By Bernard Verdcourt
Georg-Ludwig August Volkens, born in Berlin on 13 July 1855, was one of those people thoughtful enough to prepare their own obituary. A glance through E. von Martens’s great work on East African molluscs will show how numerous and important Volkens’s collections were. Hans Jacob Volkens, his father, who was a master tinsmith, came from Holstein and died of cholera in September in the year of Georg’s birth. His mother, Auguste Lubrich, married a second tinsmith, Adolf Koeppe, who brought up Georg and his brother. After preliminary schooling at the Royal Seminar School and the Dorotheen-städtische Realgymnasium in Berlin he passed his Abiturienten-Examen (approximate A-levels) at Easter 1875.
Interested in botany from his early days he studied Natural Sciences first in Berlin, then Wurzburg and finally again in Berlin; among his teachers were Alexander Braun (1805–77) and Julius Sachs (1832–97) who greatly influenced his modes of thought and laid the basis for much of his knowledge. After completing his National Service he began preparing for his teacher’s examination. His stepfather died in 1882 and he began his study of botany the same year, his professors being Eichier and Schwendener. His dissertation gained him a degree at Berlin University in autumn 1882; it concerned liquid water loss from the leaves of higher plants. Under the guidance of Schwendener he produced two more papers, one on the relationship between the habitat and the structure of plants, and the other on chalk glands in the Plumbaginaceae, both published in 1884.
From childhood he had a longing to see distant lands and a particular interest in Africa was aroused after reading the travel books of first Barth, Overweg and Livingstone and later those of Schweinfurth, Nachtigal and others. His teacher Schwendener had mentioned that one should study the relationship between habitat and structure in a country with climatic extremes. He asked the Akademie der Wissenschaften to fund a journey to the Egyptian Arabian Desert and with Schwendener’s help he obtained 5000 marks and left in autumn 1884 for 10 months. The results of his work were published in a preliminary paper in 1886 and a successful book in 1887 containing his anatomical and physiological remarks which started what was a new discipline and a new type of ecological literature.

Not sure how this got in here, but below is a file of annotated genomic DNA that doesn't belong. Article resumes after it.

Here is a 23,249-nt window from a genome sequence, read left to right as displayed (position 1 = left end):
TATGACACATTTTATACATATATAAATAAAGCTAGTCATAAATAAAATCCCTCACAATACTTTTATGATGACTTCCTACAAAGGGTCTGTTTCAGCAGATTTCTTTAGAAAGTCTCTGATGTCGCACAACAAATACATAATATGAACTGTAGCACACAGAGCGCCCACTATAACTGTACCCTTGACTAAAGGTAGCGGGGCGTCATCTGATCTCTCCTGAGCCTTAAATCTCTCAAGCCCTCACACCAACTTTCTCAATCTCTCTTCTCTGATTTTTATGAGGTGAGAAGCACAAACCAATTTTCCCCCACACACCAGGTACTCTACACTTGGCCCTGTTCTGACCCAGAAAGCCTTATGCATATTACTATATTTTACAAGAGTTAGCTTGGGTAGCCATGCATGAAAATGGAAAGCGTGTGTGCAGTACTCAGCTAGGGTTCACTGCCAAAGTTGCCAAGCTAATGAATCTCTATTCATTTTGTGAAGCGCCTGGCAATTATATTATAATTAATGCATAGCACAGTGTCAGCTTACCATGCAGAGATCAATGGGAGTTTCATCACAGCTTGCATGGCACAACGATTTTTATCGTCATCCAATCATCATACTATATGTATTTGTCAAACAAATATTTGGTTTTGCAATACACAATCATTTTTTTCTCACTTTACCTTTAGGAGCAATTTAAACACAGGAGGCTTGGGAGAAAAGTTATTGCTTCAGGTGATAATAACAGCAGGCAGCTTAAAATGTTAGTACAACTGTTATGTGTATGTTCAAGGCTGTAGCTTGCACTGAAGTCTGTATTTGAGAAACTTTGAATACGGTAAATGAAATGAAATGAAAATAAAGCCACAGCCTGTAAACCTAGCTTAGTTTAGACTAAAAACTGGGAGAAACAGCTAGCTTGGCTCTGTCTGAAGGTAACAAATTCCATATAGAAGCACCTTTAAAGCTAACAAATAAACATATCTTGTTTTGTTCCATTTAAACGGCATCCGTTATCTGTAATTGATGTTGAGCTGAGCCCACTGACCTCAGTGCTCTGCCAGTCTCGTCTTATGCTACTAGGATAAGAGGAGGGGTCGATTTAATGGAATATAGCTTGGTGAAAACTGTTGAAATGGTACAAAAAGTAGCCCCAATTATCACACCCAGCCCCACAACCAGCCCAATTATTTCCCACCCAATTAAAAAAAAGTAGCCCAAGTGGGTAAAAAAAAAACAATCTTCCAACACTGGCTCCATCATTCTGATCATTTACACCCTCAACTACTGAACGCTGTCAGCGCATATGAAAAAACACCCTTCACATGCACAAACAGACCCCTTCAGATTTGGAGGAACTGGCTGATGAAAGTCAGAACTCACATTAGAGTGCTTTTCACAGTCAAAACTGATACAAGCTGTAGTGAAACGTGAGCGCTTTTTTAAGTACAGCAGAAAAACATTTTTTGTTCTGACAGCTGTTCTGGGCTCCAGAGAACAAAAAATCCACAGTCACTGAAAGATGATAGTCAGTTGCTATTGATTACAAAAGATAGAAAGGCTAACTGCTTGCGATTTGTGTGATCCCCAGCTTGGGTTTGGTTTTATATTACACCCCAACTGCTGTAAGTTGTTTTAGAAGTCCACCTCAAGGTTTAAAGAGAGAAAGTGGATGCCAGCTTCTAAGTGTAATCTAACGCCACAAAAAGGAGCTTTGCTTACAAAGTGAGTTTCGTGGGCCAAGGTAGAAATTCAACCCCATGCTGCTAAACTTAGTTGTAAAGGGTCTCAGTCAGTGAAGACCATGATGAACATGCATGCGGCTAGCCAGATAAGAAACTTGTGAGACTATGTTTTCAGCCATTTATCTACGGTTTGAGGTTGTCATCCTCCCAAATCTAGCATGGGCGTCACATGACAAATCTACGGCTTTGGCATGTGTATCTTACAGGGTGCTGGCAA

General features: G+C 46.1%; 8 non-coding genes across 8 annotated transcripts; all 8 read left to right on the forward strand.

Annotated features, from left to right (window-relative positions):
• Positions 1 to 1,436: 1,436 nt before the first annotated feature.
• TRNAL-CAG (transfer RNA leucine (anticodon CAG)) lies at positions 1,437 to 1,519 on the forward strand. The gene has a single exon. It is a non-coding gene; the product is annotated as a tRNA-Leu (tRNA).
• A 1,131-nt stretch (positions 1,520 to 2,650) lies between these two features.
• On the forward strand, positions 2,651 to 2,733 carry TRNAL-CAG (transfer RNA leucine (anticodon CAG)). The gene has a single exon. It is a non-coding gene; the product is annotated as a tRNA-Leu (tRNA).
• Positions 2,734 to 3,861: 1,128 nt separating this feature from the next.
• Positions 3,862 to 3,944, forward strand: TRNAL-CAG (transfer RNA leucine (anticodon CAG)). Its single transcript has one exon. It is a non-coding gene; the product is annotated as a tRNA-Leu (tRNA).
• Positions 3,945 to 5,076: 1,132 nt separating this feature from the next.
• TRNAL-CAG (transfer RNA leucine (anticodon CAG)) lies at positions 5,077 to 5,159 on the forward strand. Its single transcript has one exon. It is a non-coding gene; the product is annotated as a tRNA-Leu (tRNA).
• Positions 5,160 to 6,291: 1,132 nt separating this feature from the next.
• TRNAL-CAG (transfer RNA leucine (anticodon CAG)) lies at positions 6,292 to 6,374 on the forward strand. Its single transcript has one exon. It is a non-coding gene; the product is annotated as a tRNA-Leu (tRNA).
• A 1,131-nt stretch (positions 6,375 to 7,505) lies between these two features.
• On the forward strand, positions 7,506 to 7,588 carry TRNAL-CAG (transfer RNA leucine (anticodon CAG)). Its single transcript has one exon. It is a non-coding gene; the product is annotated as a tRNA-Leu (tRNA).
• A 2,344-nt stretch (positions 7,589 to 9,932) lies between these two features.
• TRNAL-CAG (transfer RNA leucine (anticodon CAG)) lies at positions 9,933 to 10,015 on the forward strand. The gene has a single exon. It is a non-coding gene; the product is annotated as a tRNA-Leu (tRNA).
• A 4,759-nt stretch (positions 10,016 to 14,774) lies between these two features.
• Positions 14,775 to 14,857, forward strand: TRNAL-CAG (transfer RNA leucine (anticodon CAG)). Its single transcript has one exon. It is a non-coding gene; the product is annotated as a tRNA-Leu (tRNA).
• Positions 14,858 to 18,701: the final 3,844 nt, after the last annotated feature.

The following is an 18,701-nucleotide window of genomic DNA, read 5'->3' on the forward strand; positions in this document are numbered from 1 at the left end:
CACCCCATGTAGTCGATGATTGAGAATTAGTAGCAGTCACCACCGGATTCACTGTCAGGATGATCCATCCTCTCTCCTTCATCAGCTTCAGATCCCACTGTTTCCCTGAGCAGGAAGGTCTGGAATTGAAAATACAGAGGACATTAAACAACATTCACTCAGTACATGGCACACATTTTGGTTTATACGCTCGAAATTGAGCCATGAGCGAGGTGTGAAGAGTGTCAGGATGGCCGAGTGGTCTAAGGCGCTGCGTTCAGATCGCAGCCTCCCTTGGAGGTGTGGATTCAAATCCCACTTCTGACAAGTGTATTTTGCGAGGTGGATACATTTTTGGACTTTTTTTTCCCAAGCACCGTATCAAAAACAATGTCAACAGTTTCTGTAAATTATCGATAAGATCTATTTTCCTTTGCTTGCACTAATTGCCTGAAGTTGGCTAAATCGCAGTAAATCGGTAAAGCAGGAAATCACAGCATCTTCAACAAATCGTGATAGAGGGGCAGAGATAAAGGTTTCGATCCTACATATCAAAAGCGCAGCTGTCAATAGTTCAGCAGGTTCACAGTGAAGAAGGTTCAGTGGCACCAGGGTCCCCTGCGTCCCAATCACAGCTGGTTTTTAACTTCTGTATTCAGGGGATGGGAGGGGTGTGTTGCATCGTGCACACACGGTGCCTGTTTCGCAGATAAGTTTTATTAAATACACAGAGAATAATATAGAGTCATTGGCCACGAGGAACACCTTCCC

Volkens applied for venia legendi (authorisation to teach) in Berlin University starting in winter 1887 and it was necessary for him to earn his own living, but he had no success looking for research or teaching posts due to a surfeit of young botanists! After the death of Eichler, Adolf Engler (one of the most famous systematic botanists who has ever lived) took over the Botanical Museum in Berlin and gave Volkens a job as an unpaid volunteer. He obtained his qualification as a systematic botanist by compiling two families for the monumental Natürlichen Pflanzen-familien of Engler and Prantl. I had always assumed that Volkens was a permanent worker in the Berlin Herbarium and was a systematist at heart, but I was shocked to find that he did not like taxonomy and had a very sour view of the botanists who sat looking at dried plants and wrote dry descriptions in Latin. He was more interested in anatomy and physiology but with hindsight his work in this field was far less important than his collecting of dried plants and animals.